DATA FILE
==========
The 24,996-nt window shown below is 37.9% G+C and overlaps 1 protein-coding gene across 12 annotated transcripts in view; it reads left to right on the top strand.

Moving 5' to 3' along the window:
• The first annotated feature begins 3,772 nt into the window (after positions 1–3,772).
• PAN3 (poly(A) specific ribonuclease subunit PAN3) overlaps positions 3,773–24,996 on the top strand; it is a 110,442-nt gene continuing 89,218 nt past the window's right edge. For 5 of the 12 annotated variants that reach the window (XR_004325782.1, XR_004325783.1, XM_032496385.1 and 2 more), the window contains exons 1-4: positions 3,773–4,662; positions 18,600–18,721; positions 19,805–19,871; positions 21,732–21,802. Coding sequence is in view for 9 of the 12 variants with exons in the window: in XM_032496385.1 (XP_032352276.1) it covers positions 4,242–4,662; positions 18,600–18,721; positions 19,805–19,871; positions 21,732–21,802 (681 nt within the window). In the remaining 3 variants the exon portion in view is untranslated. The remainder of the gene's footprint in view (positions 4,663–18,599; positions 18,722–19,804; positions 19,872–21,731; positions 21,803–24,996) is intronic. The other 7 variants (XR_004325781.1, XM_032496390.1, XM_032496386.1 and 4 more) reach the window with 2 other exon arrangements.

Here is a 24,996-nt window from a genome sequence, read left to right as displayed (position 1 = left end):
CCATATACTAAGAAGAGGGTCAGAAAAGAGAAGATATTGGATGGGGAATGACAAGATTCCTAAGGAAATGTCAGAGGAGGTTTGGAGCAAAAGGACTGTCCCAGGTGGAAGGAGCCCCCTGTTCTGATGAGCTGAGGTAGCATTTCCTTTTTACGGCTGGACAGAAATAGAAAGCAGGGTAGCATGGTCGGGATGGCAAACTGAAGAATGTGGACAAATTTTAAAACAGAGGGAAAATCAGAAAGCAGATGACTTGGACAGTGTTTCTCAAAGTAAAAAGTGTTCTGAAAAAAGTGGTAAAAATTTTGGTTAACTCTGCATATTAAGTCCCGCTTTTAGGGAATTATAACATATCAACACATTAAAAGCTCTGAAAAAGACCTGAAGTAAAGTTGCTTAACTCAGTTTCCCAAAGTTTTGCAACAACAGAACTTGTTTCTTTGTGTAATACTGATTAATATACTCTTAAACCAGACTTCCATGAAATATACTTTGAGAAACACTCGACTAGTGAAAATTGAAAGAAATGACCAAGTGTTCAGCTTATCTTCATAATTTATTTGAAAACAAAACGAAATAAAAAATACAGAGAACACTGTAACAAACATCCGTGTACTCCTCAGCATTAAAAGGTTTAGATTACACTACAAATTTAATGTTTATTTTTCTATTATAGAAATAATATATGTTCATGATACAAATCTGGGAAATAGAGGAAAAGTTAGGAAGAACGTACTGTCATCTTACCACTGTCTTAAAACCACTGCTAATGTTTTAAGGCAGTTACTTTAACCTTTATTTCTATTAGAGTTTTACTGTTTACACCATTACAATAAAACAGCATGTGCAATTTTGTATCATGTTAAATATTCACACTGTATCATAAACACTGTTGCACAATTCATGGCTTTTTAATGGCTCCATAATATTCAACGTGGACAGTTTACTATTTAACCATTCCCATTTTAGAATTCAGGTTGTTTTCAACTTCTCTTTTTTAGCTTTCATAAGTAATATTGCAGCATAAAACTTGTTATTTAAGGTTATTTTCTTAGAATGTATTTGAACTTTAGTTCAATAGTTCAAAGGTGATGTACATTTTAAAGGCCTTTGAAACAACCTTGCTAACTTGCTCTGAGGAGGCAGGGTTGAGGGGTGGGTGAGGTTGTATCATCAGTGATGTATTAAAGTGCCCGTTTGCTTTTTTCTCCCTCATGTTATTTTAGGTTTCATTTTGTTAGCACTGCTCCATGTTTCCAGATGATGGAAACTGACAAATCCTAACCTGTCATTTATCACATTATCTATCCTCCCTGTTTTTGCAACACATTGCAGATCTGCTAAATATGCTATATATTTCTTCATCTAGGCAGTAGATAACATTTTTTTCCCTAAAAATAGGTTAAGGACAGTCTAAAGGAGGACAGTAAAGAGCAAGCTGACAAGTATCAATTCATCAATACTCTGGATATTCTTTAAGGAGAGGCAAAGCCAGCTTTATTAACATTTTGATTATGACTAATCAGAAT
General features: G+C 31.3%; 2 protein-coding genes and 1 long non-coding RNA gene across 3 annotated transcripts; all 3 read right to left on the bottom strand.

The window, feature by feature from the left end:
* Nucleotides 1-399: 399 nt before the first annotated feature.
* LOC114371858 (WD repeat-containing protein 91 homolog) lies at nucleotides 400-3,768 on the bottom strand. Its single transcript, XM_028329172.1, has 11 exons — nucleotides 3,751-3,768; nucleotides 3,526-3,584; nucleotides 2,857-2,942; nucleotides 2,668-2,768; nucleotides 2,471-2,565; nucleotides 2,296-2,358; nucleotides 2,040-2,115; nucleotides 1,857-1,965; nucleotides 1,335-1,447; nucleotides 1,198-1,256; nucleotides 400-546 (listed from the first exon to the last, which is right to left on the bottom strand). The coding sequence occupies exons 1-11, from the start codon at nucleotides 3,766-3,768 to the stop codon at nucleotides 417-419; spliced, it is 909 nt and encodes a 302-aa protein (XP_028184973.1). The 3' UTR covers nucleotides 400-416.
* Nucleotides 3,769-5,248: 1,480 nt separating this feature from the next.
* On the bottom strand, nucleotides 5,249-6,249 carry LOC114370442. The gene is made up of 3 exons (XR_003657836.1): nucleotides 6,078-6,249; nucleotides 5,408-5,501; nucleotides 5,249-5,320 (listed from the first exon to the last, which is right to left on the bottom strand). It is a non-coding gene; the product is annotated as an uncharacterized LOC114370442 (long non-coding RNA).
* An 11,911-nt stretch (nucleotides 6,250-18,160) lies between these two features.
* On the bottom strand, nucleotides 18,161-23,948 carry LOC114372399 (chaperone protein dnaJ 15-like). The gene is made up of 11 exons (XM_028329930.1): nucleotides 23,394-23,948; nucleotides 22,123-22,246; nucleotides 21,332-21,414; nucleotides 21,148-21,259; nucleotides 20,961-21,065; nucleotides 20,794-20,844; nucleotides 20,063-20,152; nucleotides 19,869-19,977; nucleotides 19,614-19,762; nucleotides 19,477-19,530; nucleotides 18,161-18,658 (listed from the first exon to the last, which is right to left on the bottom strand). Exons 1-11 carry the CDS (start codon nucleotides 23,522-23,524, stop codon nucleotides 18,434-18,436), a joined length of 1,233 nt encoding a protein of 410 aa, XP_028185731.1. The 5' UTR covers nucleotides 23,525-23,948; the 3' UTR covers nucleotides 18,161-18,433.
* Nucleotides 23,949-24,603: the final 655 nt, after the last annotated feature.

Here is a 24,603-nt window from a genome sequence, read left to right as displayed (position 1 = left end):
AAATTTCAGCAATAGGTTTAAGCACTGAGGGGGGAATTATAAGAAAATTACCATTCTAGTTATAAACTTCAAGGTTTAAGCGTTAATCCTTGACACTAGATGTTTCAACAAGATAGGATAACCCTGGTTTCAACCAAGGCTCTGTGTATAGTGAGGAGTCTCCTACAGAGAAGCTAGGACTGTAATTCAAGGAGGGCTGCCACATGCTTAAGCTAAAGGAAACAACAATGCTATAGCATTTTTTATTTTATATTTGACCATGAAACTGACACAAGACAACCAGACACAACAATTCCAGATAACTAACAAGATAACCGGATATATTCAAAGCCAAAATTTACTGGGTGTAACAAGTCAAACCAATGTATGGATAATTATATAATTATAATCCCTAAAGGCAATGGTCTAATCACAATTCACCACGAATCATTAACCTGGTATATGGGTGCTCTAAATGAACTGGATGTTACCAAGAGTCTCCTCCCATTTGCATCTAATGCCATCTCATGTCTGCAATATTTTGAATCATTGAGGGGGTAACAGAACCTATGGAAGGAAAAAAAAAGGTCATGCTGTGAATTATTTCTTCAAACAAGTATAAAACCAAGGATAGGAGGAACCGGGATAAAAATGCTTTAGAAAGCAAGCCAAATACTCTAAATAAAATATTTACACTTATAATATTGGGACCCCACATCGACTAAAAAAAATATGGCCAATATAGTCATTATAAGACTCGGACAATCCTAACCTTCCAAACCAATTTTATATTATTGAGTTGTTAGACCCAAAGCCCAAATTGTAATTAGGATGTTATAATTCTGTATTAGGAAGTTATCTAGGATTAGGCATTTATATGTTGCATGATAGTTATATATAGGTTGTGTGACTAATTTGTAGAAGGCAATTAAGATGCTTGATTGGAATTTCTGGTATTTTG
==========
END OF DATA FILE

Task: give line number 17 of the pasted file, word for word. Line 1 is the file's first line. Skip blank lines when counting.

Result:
AAATTTCAGCAATAGGTTTAAGCACTGAGGGGGGAATTATAAGAAAATTACCATTCTAGTTATAAACTTCAAGGTTTAAGCGTTAATCCTTGACACTAGATGTTTCAACAAGATAGGATAACCCTGGTTTCAACCAAGGCTCTGTGTATAGTGAGGAGTCTCCTACAGAGAAGCTAGGACTGTAATTCAAGGAGGGCTGCCACATGCTTAAGCTAAAGGAAACAACAATGCTATAGCATTTTTTATTTTATATTTGACCATGAAACTGACACAAGACAACCAGACACAACAATTCCAGATAACTAACAAGATAACCGGATATATTCAAAGCCAAAATTTACTGGGTGTAACAAGTCAAACCAATGTATGGATAATTATATAATTATAATCCCTAAAGGCAATGGTCTAATCACAATTCACCACGAATCATTAACCTGGTATATGGGTGCTCTAAATGAACTGGATGTTACCAAGAGTCTCCTCCCATTTGCATCTAATGCCATCTCATGTCTGCAATATTTTGAATCATTGAGGGGGTAACAGAACCTATGGAAGGAAAAAAAAAGGTCATGCTGTGAATTATTTCTTCAAACAAGTATAAAACCAAGGATAGGAGGAACCGGGATAAAAATGCTTTAGAAAGCAAGCCAAATACTCTAAATAAAATATTTACACTTATAATATTGGGACCCCACATCGACTAAAAAAAATATGGCCAATATAGTCATTATAAGACTCGGACAATCCTAACCTTCCAAACCAATTTTATATTATTGAGTTGTTAGACCCAAAGCCCAAATTGTAATTAGGATGTTATAATTCTGTATTAGGAAGTTATCTAGGATTAGGCATTTATATGTTGCATGATAGTTATATATAGGTTGTGTGACTAATTTGTAGAAGGCAATTAAGATGCTTGATTGGAATTTCTGGTATTTTG